deluge of dust
Howard Stutz, Las Vegas Gaming Wire
VEGAS, Nev. - When Sherie and James Johnson heard
the Stardust was scheduled for demolition, the Salt Lake City
couple knew they had be in Las Vegas to bid farewell to an
years ago, the couple honeymooned at the Stardust. Off and
on for about seven years on their anniversary, they returned
to the hotel to celebrate, staying in the same room, 3103.
a grassy knoll in the New Frontier's north parking lot, the
Johnsons could see what remained of their favorite room and
were witnesses as the 32-story shell of the hotel tower was
felled by 428 pounds of dynamite shortly after 2:30 a.m. Tuesday
after a four-minute fireworks display.
hope this doesn't mean our marriage is going to crumble as
well," James Johnson joked as the couple waited along
with their friends, Aime and Tom Lee, and thousands of other
tourists and Las Vegas residents in the wee hours for the
Stardust to be imploded.
had a lot of good memories at the Stardust," Sherie Johnson
said. "It's kind of sad."
Gaming Corp. executive Robert Boughner had similar feelings.
He oversaw the construction of the Stardust tower in 1988,
which was part of a $50 million expansion of the Strip resort.
It took construction crews 18 months to complete the hotel
high-rise and it took less than 18 seconds for the remnant
said company executives realized last year that the tower
had to be removed to make way for the planned $4.4 billion
Echelon project, a 5,000-room complex with five hotels (the
3,400-room Echelon and four smaller boutique hotels), a 140,000-square-foot
casino, along with retail, convention, dining and entertainment
amenities. The Echelon site is 87 acres. Groundbreaking is
scheduled for mid-June; the project is expected to open in
looked at trying to preserve the tower and incorporate it
into the project," Boughner said. "But in the end,
it was much more workable to have a clean slate for the development
Stardust closed in November after a 49-year run. Many of the
casino's former executives, employees and three busloads of
former Stardust VIP customers watched from an enclosed compound
in the New Frontier parking lot as the building was imploded.
a fireworks display that included almost 3,000 aerial shells,
a 10-second countdown to the implosion lighted up on the face
of the Stardust's tower using a pyrotechnic display. The explosives
then took out the support columns for both the main tower
and a smaller nine-story tower that had housed guests since
1964. More than 500,000 tons of concrete and steel crashed
demolition raised a thick cloud of dust that moved across
the Desert Inn Super Arterial and onto the Strip, covering
buildings and causing spectators in the New Frontier parking
lot to scramble for cover.
took more than 20 minutes for the dust to dissipate and settle.
Stardust implosion marked the first time in about a dozen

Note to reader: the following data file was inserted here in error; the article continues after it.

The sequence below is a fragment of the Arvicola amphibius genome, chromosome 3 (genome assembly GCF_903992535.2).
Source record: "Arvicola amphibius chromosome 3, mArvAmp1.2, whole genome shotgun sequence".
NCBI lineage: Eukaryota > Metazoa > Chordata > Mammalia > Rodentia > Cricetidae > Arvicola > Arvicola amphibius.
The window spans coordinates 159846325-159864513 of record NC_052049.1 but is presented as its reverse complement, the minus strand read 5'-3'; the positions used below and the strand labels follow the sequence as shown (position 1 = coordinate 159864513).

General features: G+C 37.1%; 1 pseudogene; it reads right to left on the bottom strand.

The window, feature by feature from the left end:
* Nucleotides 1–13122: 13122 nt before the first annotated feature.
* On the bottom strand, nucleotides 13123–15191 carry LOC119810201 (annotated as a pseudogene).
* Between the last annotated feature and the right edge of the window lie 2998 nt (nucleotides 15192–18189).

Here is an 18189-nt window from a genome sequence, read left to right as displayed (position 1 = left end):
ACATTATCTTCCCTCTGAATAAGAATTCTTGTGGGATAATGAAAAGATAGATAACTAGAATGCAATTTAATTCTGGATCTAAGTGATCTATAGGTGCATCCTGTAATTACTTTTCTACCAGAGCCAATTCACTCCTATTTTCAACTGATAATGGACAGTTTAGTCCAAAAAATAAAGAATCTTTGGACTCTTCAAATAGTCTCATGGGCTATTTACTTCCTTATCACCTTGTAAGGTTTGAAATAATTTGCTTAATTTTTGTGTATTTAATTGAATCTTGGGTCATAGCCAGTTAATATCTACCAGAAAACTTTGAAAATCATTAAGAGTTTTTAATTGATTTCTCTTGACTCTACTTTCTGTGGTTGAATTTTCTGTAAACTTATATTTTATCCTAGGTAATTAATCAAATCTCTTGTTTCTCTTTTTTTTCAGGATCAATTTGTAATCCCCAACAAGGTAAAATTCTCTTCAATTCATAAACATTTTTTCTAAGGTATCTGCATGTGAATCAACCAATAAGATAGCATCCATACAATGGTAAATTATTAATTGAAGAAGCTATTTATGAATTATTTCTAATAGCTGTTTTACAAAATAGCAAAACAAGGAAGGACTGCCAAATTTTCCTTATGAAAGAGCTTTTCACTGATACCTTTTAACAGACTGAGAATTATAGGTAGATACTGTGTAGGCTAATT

casino demolitions since the early 1990s that the company
that originally financed and built the tower also paid to
Gaming Chairman Bill Boyd, who spearheaded the company's purchase
of the Stardust in 1985, said he had mixed emotions about
closing the Stardust. The casino gave the company its initial
presence on the Strip, which will greatly be expanded by the
construction of Echelon.
very emotional about this," Boyd said. "The Stardust
gave us some great memories, but what we're bringing in its
place will be a tremendous addition to the Strip."
four grandsons, Taylor, Joseph, John and William, pushed the
ceremonial plunger to start the fireworks display.
executives tried to balance the hoopla surrounding the Stardust
demolition while focusing on the future unveiling of the Echelon
given the Stardust a long goodbye," Boyd Gaming President
Keith Smith said. "This is its finale."
spectators who found their way to the New Frontier parking
lot Tuesday morning were more interested in the fast goodbye:
the implosion. Other observers lined the Strip and packed
neighboring casino parking garages. Wynn Las Vegas' parking
garage was crowded with onlookers.
West, a casino worker at the Excalibur, sat on the roof of
his minivan in the New Frontier parking lot with two different
cameras waiting to record the event. He originally planned
to be on the roof of the Circus Circus parking garage, but
decided to go where the Boyd Gaming VIP party would take place,
figuring it would be the prime location.
never seen one of these implosions in person, so this was
a great opportunity," said West, who secured his front
row location about three hours before the implosion.
Vegas residents Jacquline and Al Martinez arrived in the Frontier
parking lot around midnight with their two children to take
in the implosion. While 4-year-old Alexis slept in a car seat,
her excited brother Dominick sat in a chair with his camera
and awaited the fireworks. His father said Dominick, a fifth-grader
at Smith Elementary, would be in class Tuesday.
trip was worth it, Al Martinez said.
seen (implosions) on TV," Al Martinez said. "Seeing
it live is so much better."
Iowa State University students on spring break wandered from
their rooms at Circus Circus and sat right at the rope line,
sharing two 12-packs of Bud Lite.
five Medford, Ore., residents, still in town after attending
last weekend's NASCAR races at the Las Vegas Motor Speedway,
saw the implosion as free Las Vegas-style entertainment. They
staked out the top of a large electrical box in the New Frontier's
parking lot to witness the implosion.
was a nice surprise and an added bonus," said Laura O'Shea,
as she shared a kiss with Aaron Pardee about an hour before
the implosion. "You don't see anything like this in Medford."